The Lightbulb Moment: Keeping The Lights On

Ryan Madora

Hello, readers.

It’s a Friday afternoon and I’m currently writing to you from my home office. This seems like a strange thing to be doing because, on most Friday afternoons, I’m either driving to a local club, sound-checking on a festival stage, or sitting in a green room and warming up for a show. In other words, a Friday night for a musician is the equivalent to a Tuesday morning in the “9 to 5” world. It’s a time when I expect to be at work. Instead, I’m sitting at my computer and pondering the impact of this national emergency. It could be months before the coronavirus (COVID-19) gets under control and I’m just hoping to keep the lights on.

Over the past few days, I’ve received countless phone calls, texts, and emails, telling me that my work has been canceled, postponed, or suspended indefinitely. Local venues have announced that they are closing, concert promoters such as Live Nation have suspended shows, and large festivals have canceled for 2020. Long story short, a simple text can mean losing $100 for a local restaurant gig or $10,000 for a nationwide tour.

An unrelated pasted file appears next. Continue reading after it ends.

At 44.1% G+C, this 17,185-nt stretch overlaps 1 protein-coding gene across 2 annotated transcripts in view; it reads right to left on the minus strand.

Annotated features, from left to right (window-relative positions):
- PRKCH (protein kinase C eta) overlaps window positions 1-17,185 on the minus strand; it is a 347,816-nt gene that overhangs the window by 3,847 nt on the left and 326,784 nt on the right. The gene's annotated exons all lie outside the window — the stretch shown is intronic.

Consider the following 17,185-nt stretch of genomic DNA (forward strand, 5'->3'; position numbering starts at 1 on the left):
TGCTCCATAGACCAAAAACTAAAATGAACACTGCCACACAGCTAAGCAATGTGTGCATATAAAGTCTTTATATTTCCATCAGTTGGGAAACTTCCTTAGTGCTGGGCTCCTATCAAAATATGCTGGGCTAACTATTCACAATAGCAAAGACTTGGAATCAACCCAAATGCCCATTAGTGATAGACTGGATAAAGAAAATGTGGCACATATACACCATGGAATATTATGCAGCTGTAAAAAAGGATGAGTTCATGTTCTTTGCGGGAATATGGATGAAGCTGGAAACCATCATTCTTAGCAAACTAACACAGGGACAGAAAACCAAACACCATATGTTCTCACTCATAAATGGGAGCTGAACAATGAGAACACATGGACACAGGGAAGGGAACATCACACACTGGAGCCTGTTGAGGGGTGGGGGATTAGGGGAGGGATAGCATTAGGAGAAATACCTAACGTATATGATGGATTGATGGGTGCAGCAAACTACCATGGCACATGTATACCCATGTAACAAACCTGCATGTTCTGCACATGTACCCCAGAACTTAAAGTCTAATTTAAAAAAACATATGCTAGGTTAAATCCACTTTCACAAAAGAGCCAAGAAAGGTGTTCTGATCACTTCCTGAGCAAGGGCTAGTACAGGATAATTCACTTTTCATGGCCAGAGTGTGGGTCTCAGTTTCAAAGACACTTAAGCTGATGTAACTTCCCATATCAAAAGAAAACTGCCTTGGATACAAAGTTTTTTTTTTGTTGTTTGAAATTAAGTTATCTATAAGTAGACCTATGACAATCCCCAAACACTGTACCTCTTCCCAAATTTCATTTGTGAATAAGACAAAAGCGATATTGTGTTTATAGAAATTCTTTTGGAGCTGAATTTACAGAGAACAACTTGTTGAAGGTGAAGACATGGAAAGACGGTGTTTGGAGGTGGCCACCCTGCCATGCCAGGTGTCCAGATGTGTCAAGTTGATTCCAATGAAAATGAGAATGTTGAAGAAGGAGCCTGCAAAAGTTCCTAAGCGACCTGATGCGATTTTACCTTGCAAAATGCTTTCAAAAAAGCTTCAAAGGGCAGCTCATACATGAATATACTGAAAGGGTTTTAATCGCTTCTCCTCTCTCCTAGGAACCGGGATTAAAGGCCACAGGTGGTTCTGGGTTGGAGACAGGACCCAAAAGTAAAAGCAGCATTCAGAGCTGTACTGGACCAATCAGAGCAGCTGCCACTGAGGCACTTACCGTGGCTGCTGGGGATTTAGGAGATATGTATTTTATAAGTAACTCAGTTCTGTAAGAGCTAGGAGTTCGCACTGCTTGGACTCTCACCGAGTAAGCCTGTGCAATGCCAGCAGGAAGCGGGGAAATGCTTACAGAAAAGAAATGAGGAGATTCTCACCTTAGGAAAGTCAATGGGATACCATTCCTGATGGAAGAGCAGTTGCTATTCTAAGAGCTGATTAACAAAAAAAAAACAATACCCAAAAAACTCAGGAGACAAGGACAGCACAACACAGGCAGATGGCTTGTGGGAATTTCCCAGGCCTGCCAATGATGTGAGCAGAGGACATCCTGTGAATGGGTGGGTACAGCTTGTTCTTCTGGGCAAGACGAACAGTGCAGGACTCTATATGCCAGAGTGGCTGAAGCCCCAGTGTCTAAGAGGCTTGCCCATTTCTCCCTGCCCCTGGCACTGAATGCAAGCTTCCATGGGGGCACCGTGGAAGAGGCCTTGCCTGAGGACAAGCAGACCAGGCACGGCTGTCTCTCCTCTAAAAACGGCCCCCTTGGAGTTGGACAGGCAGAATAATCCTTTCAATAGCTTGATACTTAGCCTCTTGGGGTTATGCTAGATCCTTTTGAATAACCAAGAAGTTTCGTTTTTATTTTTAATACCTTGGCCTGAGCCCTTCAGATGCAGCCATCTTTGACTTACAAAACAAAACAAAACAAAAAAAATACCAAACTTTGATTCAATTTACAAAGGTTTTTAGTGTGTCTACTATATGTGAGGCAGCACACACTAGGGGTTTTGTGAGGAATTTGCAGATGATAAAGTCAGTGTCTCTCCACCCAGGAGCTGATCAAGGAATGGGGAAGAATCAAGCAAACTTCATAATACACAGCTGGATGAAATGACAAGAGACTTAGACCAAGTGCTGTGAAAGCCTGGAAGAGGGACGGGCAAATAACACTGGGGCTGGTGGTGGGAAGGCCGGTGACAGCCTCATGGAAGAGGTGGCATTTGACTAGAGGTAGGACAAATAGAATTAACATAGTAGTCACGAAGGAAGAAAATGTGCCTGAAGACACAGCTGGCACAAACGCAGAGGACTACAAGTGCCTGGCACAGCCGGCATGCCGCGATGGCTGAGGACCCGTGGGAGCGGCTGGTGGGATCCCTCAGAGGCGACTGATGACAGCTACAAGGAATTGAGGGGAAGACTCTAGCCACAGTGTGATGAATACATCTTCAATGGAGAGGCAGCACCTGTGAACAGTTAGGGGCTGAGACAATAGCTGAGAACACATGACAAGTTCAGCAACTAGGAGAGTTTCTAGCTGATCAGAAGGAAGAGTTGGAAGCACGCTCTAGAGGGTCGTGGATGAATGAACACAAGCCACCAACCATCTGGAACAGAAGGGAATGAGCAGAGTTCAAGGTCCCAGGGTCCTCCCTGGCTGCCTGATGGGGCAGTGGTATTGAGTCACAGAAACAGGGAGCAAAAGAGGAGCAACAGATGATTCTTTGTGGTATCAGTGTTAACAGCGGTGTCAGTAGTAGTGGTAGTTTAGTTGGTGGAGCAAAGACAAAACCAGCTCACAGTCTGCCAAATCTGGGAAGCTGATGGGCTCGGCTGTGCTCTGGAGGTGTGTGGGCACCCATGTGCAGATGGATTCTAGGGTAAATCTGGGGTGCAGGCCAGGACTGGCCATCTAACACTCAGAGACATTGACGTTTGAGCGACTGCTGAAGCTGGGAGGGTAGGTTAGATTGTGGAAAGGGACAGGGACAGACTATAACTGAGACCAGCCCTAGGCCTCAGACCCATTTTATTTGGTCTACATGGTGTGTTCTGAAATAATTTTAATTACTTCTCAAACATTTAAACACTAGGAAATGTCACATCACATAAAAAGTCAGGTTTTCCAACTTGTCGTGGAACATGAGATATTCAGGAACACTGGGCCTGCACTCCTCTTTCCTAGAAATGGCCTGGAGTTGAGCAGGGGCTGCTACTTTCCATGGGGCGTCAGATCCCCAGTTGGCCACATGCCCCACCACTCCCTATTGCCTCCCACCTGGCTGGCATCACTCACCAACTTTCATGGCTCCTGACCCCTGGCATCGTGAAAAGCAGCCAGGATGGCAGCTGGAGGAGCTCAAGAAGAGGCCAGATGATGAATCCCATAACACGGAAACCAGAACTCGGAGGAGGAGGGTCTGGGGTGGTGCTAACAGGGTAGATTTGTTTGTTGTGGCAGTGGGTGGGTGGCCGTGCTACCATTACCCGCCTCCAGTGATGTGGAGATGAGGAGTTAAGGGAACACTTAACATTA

Almost everyone I know works as an independent contractor. We don’t receive regular paychecks or benefits and instead, rely on performances or “showing up” to pay our bills. My fellow performers, session musicians, songwriters, concert promoters, sound and lighting crews, tour managers, and artists, have very quickly come to terms with the fact that all of the sudden, the rug has been pulled out from under us.

We understand that this is a necessary measure and we agree that the safety and health of our communities is something that cannot be compromised. Everyone is taking precautionary measures and that is appreciated and expected. It’s cool. We get it. We all want to be healthy.

In the meantime, the artistic community needs help.

The good news is that most professional musicians have a few things to help us pull through. We have music and merchandise available for purchase, educational materials including books and online courses, and funding opportunities through Patreon, Kickstarter, and GoFundMe. Additionally, many of the musicians that you know offer lessons online through Skype or Facetime. We have home studios and will be more than happy to contribute to your next record. We’re easy to find through our website, social media, or your favorite music platform… all you have to do is type in our name. Trust me, it’s easy.

Here are 10 ways to support your favorite artists:

  1. Purchase and stream music. While you’re working remotely, wouldn’t you love to listen to your favorite artists on vinyl?
  2. Purchase merchandise. Concert posters look great on walls and everyone could use a fresh t-shirt.